Japan’s Nuclear Crisis: grim reminder to countries across the world

With Japan’s nuclear crisis set to reach a different high, fears have spread across the world over the radiation spread in the atmosphere. While the countries across the world that had plans of developing Nuclear power stations have now had a setback and are giving a second thought to it.

Anti Nuclear protesters have come out openly criticizing the use of Nuclear power; the protests have been more demonstrative in Germany where Angela Merkel’s government has first suspended the life extension to Germany’s nuclear reactor and then decided to shut down the oldest ones. Russian Prime Minister, Vladimir Putin, has ordered a review of the future of Russia’s atomic energy sector, Switzerland has suspended decisions on plants while Austria has asked for a review of reactors across Europe.
This sort of International reaction was expected.

Agreed, Japan is witnessing a nuclear crisis; however, putting curtains on the existing nuclear reactors or further increased use of nuclear power is not justified. Panic and rejection is not the solution to this situation instead a safety review and upgrade of the existing systems. With mounting international concerns about global warming, Nuclear power has come to be accepted as a viable alternative to the increasing burning of coal and oil.

Besides India and China, many countries in Asia have outlined plans for atomic power generation. Countries that are rich in petroleum resources like Iran and Saudi Arabia, are also considering the building of nuclear power plants. Reports suggest that at least 100 nuclear plants are on the drawing board in Asia. The United States has been extending the life of old units and two new ones are expected to come up for licensing in the coming years.

The rising reliance on the nuclear power has amounted to the increase in prices of Uranium and nuclear equipment manufacturers are looking forward to a brisk business. However, the Fukushima incident has given a new life to the traditional opponents of nuclear power and won fresh converts. The politicians across the world are expected to respond and most probably bow to the popular pressure. Insurers too will raise the costs of supporting nuclear power generation.

Keeping everything in mind, Indian Prime Minister, Manmohan Singh has done the right thing by ordering an immediate review of all the safety systems of our nuclear power plants and assuring the nation that these nuclear power plants are safe and equipped to withstand the impact of large nuclear disasters like the Tsunamis and earthquakes. However, additional steps need to be taken by the government to ensure the confidence of the people in nuclear power usage.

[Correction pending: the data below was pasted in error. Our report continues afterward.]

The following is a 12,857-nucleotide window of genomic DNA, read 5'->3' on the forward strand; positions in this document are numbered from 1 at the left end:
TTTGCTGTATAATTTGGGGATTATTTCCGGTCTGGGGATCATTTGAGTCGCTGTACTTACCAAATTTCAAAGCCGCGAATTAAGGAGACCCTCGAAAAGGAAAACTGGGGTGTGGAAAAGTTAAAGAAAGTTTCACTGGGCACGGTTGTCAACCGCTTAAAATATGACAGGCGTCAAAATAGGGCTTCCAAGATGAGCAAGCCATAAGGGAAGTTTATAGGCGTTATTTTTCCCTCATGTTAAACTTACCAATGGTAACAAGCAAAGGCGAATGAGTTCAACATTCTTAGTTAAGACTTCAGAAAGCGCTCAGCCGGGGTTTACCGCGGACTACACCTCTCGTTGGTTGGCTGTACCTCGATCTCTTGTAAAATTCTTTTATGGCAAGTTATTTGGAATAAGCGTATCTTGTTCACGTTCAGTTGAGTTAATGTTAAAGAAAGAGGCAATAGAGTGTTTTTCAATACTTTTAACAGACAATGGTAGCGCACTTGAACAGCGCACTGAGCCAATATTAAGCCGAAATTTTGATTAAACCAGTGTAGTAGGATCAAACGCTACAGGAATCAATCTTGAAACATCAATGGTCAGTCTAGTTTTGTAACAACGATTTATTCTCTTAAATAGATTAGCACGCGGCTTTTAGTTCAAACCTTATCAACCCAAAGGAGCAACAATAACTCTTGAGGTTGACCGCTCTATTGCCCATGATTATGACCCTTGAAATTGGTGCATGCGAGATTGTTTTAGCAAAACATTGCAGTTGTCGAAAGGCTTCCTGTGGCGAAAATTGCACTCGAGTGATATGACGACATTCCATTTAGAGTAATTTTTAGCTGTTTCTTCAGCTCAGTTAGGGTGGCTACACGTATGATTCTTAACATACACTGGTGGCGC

Whatever be the amount of damage in the Fukushima nuclear plant, the fact cannot be overshadowed that the plant was 40 years old and in queue of decommissioning. The current designs and technology used for preparing the nuclear reactors are far more advanced and disaster-resistant. The Fukushima reactor has shown that the many redundant systems could not save it from the double blow of the nature in the form of Tsunami and earthquake. Though the reactor withstood the pressure from the earthquake and shut down immediately; however the irregularity in the power supply after the Tsunami affected its effective cooling.

The Fukushima incident is a lesson to be learnt and one of the central lessons of them is the importance of looking beyond the current reliance on containment structures to limit radioactive leaks. The current and future stations must be fitted with effective filtering systems that may help in reducing the emission of dangerous gases from the reactor when the pressure on the system is relieved due to an emergency.

For a country like India, it needs to be seen that the nation’s disaster management systems at all levels are reviewed and the local officials are equipped at nuclear sites to effectively cope with one or more emergencies around a nuclear plant. Safety at all levels of the nuclear reactors must be improved. With the increasing difficulties in building hydroelectric plants, international demand to reduce carbon emissions and shortage of domestic resources, India has to pursue with the option use of nuclear energy until other green technologies are commercially viable.

With a country like Japan who had equipped itself to face natural disasters like the present ones and yet it could not turn around the devastation that has been caused by the mother nature; it is difficult to digest but a hard reality that is our country equipped to withstand a natural calamity of such a stature? In order to seek an affirmative response, the government will have to tighten its belt and work upon making our country at least equipped to a certain degree that it can sustain the disaster and come out strong just the way Japan has.

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